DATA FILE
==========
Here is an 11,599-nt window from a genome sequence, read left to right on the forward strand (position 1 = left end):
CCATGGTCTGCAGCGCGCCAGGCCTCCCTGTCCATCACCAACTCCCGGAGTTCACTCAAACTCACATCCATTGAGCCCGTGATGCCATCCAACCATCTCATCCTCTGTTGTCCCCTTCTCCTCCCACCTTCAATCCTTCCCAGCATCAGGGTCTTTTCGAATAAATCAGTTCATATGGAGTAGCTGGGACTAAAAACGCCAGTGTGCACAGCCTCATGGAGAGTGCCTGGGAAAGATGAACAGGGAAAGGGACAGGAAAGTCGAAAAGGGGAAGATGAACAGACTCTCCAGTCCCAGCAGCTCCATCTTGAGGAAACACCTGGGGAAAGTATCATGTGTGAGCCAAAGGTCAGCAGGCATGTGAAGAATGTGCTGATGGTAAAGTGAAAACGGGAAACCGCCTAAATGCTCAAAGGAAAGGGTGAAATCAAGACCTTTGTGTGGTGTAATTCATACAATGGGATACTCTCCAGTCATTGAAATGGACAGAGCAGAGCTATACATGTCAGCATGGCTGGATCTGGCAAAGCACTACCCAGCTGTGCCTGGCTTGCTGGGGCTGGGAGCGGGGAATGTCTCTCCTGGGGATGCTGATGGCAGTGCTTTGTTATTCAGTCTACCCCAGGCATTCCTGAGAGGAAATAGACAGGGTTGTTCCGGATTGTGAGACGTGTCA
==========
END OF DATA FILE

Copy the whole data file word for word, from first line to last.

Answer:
Here is an 11,599-nt window from a genome sequence, read left to right on the forward strand (position 1 = left end):
CCATGGTCTGCAGCGCGCCAGGCCTCCCTGTCCATCACCAACTCCCGGAGTTCACTCAAACTCACATCCATTGAGCCCGTGATGCCATCCAACCATCTCATCCTCTGTTGTCCCCTTCTCCTCCCACCTTCAATCCTTCCCAGCATCAGGGTCTTTTCGAATAAATCAGTTCATATGGAGTAGCTGGGACTAAAAACGCCAGTGTGCACAGCCTCATGGAGAGTGCCTGGGAAAGATGAACAGGGAAAGGGACAGGAAAGTCGAAAAGGGGAAGATGAACAGACTCTCCAGTCCCAGCAGCTCCATCTTGAGGAAACACCTGGGGAAAGTATCATGTGTGAGCCAAAGGTCAGCAGGCATGTGAAGAATGTGCTGATGGTAAAGTGAAAACGGGAAACCGCCTAAATGCTCAAAGGAAAGGGTGAAATCAAGACCTTTGTGTGGTGTAATTCATACAATGGGATACTCTCCAGTCATTGAAATGGACAGAGCAGAGCTATACATGTCAGCATGGCTGGATCTGGCAAAGCACTACCCAGCTGTGCCTGGCTTGCTGGGGCTGGGAGCGGGGAATGTCTCTCCTGGGGATGCTGATGGCAGTGCTTTGTTATTCAGTCTACCCCAGGCATTCCTGAGAGGAAATAGACAGGGTTGTTCCGGATTGTGAGACGTGTCA